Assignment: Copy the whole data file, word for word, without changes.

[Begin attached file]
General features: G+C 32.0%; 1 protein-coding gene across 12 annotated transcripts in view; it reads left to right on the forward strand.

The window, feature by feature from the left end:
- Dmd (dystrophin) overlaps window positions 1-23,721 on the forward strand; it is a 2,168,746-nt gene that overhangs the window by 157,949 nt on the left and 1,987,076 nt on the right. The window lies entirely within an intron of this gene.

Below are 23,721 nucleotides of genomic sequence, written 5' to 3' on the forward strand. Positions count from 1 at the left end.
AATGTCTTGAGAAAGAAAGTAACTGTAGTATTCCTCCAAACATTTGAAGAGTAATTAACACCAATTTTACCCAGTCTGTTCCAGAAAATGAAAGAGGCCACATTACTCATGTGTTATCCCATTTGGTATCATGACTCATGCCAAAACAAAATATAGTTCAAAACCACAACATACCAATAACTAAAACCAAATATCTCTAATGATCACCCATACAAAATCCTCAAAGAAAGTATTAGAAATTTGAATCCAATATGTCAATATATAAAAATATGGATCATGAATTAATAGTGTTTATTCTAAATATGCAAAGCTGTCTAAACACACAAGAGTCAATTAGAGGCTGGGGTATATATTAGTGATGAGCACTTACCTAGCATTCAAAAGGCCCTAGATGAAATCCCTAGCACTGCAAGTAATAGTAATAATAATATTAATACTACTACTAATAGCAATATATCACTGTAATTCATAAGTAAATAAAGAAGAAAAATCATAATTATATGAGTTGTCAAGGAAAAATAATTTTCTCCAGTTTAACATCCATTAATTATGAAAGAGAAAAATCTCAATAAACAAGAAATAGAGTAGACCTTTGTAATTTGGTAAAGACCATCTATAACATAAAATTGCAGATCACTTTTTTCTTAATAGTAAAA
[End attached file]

General features: G+C 32.0%; 1 protein-coding gene across 12 annotated transcripts in view; it reads left to right on the forward strand.

The window, feature by feature from the left end:
- Dmd (dystrophin) overlaps window positions 1-23,721 on the forward strand; it is a 2,168,746-nt gene that overhangs the window by 157,949 nt on the left and 1,987,076 nt on the right. The window lies entirely within an intron of this gene.

Below are 23,721 nucleotides of genomic sequence, written 5' to 3' on the forward strand. Positions count from 1 at the left end.
AATGTCTTGAGAAAGAAAGTAACTGTAGTATTCCTCCAAACATTTGAAGAGTAATTAACACCAATTTTACCCAGTCTGTTCCAGAAAATGAAAGAGGCCACATTACTCATGTGTTATCCCATTTGGTATCATGACTCATGCCAAAACAAAATATAGTTCAAAACCACAACATACCAATAACTAAAACCAAATATCTCTAATGATCACCCATACAAAATCCTCAAAGAAAGTATTAGAAATTTGAATCCAATATGTCAATATATAAAAATATGGATCATGAATTAATAGTGTTTATTCTAAATATGCAAAGCTGTCTAAACACACAAGAGTCAATTAGAGGCTGGGGTATATATTAGTGATGAGCACTTACCTAGCATTCAAAAGGCCCTAGATGAAATCCCTAGCACTGCAAGTAATAGTAATAATAATATTAATACTACTACTAATAGCAATATATCACTGTAATTCATAAGTAAATAAAGAAGAAAAATCATAATTATATGAGTTGTCAAGGAAAAATAATTTTCTCCAGTTTAACATCCATTAATTATGAAAGAGAAAAATCTCAATAAACAAGAAATAGAGTAGACCTTTGTAATTTGGTAAAGACCATCTATAACATAAAATTGCAGATCACTTTTTTCTTAATAGTAAAA